On Friday, the London-based advocacy group Free Tibet announced a boycott of InterContinental Hotels Group, the world’s largest hotel operator and owner of the Holiday Inn, Candlewood Suites, and Crowne Plaza brands. So, if you’re planning a stay at one of these hotels, Free Tibet urges that you go elsewhere.
The chain, which refers to itself as IHG, plans to open the InterContinental Resort Lhasa Paradise, a 2,000-room complex, next year. The boycott is based on Free Tibet’s demand that IHG withdraw “from Tibet because the hotel’s presence will be a PR coup for the Chinese government and will exacerbate oppression and economic marginalization of Tibetans.”
Various activists and conservationists have also complained that in recent years the Chinese government, which rules Tibet, is undermining its culture by tearing down traditional structures and replacing them with concrete-block buildings and sites designed for tourists in Lhasa, the Tibetan capital. Beijing last July even announced a Tibetan theme park outside the city. Woeser, the Tibetan poet living in Beijing, writes that Lhasa is “on the verge of destruction.”
“This destruction is not simply a matter of aesthetics,” notes a petition concerning the relentless modernization of Lhasa signed by more than a hundred Tibet specialists. “It is depriving Tibetans and scholars of Tibet alike of a living connection to the Tibetan past.”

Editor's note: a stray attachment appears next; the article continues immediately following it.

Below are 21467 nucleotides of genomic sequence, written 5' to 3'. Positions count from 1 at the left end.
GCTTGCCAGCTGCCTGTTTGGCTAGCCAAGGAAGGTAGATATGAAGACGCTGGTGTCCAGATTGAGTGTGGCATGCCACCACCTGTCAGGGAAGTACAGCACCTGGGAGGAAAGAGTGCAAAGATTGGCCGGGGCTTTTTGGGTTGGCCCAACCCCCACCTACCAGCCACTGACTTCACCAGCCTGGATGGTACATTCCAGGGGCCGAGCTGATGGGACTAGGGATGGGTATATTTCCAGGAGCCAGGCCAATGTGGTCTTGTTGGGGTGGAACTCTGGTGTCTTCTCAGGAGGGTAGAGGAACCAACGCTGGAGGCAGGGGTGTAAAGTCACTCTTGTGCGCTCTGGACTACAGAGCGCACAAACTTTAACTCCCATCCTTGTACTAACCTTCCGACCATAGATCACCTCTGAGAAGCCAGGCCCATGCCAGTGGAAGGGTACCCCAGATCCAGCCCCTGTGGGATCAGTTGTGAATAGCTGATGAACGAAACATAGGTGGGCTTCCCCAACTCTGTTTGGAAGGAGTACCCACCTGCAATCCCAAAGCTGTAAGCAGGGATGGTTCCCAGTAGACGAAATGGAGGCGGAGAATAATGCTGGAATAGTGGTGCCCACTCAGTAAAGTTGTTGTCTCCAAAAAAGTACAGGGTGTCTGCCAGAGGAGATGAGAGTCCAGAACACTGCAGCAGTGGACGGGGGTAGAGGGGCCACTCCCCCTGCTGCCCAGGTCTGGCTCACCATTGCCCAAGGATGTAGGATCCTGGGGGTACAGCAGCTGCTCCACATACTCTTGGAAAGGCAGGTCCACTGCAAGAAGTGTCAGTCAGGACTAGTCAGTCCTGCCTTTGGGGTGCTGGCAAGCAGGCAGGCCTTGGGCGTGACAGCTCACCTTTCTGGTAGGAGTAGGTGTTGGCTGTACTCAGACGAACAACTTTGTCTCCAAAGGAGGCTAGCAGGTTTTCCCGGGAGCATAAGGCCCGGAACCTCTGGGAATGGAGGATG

China’s relationship with Tibet in the past has mostly been uneasy. In 1950, Mao created the current situation by invading Tibetan lands and incorporating them as the southwestern corner of the People’s Republic.
Since then, Tibetans have periodically tried to expel the Chinese, but Beijing has only tightened its grip with policies obviously designed to eradicate Tibetan culture and to make Tibetans a minority in their own homeland. His Holiness the Dalai Lama, who accepts the general notion of Chinese rule, nonetheless uses the term “cultural genocide.” Beijing’s tactics are essentially the same as those it has employed to take the lands of the Muslim Uighurs, who live in what is now the northwestern part of China, and undermine their way of life.
Beijing continually boasts about the economic development it is bringing to Tibet, and InterContinental sounded the same theme in its response to the boycott call. Said the chain, “We take our commitments to human rights and creating local economic opportunity very seriously.”
All multinationals do these days, but close association with China’s Tibetan policies is nonetheless troubling. And InterContinental has gotten itself into the middle of a nasty, ongoing fight. “IHG’s marketing portrays Lhasa as a paradise and trades on images of an ancient Tibetan culture which in reality is being systemically destroyed by China,” said Free Tibet’s Eleanor Byrne-Rosengren. “The presence of an upscale multinational brand such as InterContinental gifts priceless PR to the Chinese regime responsible for gross human rights abuses throughout Tibet.”
Most worldwide boycotts never get off the ground, and nobody wants to confront a China that looks to be on the rise. Yet the Tibetans should be optimistic. The destruction of an ancient capital is difficult to justify and impossible to hide, and in the past the international community has rallied to punish abuses, transgressions, and injustices far less serious than Beijing’s in Tibet.